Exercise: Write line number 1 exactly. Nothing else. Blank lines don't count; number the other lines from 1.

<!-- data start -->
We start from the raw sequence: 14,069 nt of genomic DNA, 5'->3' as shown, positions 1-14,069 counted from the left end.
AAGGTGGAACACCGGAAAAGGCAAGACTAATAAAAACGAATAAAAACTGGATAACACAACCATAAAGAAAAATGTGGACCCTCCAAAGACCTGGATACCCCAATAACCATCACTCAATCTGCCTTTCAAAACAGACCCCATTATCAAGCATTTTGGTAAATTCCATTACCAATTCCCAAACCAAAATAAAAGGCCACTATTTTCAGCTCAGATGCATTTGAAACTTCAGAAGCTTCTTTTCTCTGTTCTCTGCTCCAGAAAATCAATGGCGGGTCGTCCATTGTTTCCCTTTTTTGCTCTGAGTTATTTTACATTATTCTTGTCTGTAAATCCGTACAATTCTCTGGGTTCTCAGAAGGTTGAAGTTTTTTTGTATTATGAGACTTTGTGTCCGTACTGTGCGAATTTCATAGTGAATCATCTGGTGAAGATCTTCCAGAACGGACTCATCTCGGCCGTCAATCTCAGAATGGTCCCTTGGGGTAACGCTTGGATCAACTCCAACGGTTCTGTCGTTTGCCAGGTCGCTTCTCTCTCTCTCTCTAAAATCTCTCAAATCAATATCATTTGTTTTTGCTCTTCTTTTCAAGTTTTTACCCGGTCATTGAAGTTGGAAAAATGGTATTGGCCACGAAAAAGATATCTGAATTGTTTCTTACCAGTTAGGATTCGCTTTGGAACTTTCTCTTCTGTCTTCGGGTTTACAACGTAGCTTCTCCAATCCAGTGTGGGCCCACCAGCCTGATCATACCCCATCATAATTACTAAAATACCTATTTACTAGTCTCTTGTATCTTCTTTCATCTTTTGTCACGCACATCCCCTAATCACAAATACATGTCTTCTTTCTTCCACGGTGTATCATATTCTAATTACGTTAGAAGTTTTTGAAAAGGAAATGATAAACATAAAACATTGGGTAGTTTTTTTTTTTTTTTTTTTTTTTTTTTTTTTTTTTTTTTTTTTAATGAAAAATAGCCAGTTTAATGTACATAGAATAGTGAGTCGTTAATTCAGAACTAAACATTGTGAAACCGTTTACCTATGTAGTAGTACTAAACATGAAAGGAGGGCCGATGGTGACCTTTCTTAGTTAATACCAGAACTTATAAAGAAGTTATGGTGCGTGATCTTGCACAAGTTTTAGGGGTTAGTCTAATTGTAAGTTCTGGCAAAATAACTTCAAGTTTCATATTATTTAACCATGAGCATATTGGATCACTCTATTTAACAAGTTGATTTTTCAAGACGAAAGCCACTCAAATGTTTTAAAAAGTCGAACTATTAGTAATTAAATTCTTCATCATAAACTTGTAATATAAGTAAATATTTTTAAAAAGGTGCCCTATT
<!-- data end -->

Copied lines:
We start from the raw sequence: 14,069 nt of genomic DNA, 5'->3' as shown, positions 1-14,069 counted from the left end.